Paychecks may be going the way of eight-track tapes and outdoor clotheslines.
Businesses, which for years have been pushing to replace costly paper checks with electronic payments to workers, are gaining momentum with a new
pay option. In addition to the familiar direct-deposit payments to employees' bank accounts, they're turning to "payroll cards" for workers who
don't have their own accounts.
The cards function like traditional debit cards, allowing employees to withdraw cash from ATMs and make debit card purchases. The main
differences: They're set up by employers, not employees. And, unlike paper checks that must be cashed, wages can be loaded automatically onto the
cards for 24-hour access.
"The cards offer quite a lot of benefits to employees and to the companies that employ them," says Lucy Key Price, a Houston-based consultant who
was 2002 president of the American Payroll Association. "There are some employees who just don't have bank accounts and don't want them, or can't
get to the bank, or don't believe in them for whatever reason."
For employers, payroll cards can improve the bottom line -- eliminating some fees, cutting labor expenses, and slashing the price of preparing
paper checks, which now cost an average $1.07 per check plus postage.
For employees without bank accounts, having payroll cards mean they can avoid check-cashing fees that average 2.5 percent of a check's value,
although some accounts do charge transaction fees, according to the association.
"Most of the people who don't have bank accounts cash their checks at check-cashing places, neighborhood places," Price says. "And they're charged
sometimes a tremendous fee."
A 2003 survey by Price's association found that 97 percent of companies now offer their employees direct deposit of wages, and roughly 6 percent
make payroll cards available.
Direct deposit is voluntary at 83 percent of businesses, although a majority of companies would make it mandatory if the law allowed, according to
the payroll association's survey. Thirty-five states, including Texas, prohibit mandatory direct deposit, says Brent Gow, a payroll association
member who has researched payroll cards extensively.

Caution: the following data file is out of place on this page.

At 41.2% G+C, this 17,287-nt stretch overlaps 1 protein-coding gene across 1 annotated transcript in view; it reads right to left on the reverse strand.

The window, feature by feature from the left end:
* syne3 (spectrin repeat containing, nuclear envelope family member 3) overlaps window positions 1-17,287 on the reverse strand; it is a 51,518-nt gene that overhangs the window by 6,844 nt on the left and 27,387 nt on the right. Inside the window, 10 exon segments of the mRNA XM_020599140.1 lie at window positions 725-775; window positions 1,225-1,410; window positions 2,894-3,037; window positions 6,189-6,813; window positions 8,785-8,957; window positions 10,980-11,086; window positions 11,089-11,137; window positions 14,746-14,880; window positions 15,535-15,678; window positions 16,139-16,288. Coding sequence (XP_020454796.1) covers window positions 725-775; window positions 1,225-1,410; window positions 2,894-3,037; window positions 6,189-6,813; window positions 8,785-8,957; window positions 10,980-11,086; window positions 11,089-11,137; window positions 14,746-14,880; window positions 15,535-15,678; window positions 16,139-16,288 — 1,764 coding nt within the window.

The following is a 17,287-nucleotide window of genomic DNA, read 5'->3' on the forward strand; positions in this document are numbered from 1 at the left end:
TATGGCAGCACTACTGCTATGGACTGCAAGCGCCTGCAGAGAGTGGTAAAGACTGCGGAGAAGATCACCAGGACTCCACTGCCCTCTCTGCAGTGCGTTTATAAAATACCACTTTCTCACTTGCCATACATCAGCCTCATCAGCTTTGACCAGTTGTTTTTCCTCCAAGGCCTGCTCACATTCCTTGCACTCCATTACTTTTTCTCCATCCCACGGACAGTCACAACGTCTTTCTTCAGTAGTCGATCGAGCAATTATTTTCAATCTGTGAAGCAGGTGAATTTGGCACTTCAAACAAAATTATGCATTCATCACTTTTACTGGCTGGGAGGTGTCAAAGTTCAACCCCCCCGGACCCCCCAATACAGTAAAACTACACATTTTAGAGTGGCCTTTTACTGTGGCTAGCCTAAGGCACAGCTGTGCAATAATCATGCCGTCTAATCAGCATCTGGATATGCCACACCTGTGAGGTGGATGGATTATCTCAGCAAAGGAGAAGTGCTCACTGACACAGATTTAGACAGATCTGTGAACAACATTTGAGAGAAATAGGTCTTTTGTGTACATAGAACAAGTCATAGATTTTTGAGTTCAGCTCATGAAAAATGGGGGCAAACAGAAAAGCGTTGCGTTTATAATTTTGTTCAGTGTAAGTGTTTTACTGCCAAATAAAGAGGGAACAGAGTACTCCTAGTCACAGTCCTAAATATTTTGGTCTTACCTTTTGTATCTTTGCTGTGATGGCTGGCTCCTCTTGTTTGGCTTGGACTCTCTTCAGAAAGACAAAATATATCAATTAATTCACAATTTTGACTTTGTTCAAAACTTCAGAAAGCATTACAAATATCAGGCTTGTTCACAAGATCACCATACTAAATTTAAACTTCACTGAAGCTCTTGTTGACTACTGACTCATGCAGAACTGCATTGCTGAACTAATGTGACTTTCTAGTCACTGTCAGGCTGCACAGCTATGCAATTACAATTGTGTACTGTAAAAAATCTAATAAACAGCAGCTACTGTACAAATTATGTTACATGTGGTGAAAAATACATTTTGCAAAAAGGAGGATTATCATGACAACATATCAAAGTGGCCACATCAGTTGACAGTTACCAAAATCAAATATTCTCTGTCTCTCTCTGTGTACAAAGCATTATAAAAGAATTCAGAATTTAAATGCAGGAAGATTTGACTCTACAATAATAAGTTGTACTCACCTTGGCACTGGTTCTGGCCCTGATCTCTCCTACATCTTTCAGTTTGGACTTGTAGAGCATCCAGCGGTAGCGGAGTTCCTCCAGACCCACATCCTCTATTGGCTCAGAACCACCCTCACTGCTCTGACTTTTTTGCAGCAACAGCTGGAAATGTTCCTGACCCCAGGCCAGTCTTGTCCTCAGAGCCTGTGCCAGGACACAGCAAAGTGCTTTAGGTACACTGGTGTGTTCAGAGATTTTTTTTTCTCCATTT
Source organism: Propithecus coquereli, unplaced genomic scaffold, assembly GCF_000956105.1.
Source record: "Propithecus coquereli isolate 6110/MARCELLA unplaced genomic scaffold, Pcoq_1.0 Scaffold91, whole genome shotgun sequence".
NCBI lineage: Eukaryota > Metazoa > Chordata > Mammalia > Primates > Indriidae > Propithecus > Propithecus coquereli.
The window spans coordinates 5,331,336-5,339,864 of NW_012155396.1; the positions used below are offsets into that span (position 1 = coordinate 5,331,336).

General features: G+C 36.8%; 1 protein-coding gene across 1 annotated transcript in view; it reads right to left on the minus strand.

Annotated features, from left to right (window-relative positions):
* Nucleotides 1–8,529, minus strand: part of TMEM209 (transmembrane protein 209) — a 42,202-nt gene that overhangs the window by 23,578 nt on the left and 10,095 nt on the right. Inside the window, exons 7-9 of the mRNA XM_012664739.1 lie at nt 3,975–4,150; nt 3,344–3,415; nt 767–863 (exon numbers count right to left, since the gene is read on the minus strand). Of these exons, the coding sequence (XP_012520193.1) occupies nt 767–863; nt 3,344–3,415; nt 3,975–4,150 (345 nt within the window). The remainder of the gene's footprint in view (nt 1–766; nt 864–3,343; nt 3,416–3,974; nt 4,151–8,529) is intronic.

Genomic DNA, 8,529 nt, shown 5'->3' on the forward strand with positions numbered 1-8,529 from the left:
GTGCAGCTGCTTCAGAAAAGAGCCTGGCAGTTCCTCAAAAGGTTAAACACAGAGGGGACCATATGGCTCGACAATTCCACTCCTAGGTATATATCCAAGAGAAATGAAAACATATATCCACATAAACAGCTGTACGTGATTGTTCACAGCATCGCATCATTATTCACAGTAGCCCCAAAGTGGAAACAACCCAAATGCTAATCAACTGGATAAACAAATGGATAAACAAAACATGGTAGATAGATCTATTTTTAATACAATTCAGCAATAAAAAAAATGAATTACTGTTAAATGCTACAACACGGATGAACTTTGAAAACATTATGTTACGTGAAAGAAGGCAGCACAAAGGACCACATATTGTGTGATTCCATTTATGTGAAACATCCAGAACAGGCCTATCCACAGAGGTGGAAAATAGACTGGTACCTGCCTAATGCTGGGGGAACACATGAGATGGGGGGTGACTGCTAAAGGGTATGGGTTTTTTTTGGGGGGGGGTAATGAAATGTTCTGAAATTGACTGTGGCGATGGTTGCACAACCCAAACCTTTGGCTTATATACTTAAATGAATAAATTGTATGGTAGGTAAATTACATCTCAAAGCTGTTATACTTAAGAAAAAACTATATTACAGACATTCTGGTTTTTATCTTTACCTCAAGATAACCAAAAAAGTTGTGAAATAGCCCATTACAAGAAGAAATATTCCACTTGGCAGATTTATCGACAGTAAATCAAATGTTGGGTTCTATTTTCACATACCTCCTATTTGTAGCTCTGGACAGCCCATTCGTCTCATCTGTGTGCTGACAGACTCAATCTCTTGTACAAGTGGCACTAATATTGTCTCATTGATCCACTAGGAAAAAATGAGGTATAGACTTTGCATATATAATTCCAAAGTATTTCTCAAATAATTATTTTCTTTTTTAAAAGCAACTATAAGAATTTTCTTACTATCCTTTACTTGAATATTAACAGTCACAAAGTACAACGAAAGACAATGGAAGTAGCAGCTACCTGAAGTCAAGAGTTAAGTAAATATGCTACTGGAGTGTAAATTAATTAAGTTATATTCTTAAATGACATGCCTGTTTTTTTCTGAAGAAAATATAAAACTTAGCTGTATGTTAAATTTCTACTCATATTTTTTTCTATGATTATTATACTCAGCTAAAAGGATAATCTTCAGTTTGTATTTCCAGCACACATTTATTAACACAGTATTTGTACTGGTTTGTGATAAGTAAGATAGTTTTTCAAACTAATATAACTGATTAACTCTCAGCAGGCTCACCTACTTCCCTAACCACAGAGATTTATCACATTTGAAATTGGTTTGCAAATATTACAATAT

The survey found that some companies do, however, offer various enticements to get workers to opt for electronic payments. Among them: offering
financial incentives, allowing employees with direct deposit earlier access to their money, and delaying receipt of paper paychecks by mailing
them to employees' homes.
Among the employers experimenting with payroll cards is the city of Dallas, which this month rolled out cards for new employees. The city
eventually intends to convert all of its 13,000 workers to electronic payments, either into their bank accounts or onto payroll cards, says James
Mongaras, director of Dallas' efficiency team.
Already, 80 percent of Dallas city employees have their wages directly deposited into bank accounts, up from 53 percent 18 months ago, he says.
That growth came after the city announced it would eliminate traditional paychecks this year. Essentially, the city argued that the law doesn't
apply to government agencies.
"You don't have to have staff to reconcile checks anymore," Mongaras says. "Eventually, what we'd like to do is get away from paper altogether."
The payroll cards charge the city employees $1.50 each time they access their money, he says. But the city pays for two transactions during each
pay period, making the cards free to workers who don't use it more often.
Roughly 13 percent of U.S. households don't have a checking account, according to the Payroll Debit Card Resource Center. On average, those "unbanked"
Americans earn $24,000 a year, with the majority collecting less than $10,000 annually. Such low incomes make it difficult to pay service charges
or to maintain the minimum balances that some banks require to avoid checking account fees.
The resource center estimates that just 10 percent of Americans without checking accounts now use payroll cards, although demand has been
"It is the most sought after-subject anywhere I go," Gow says.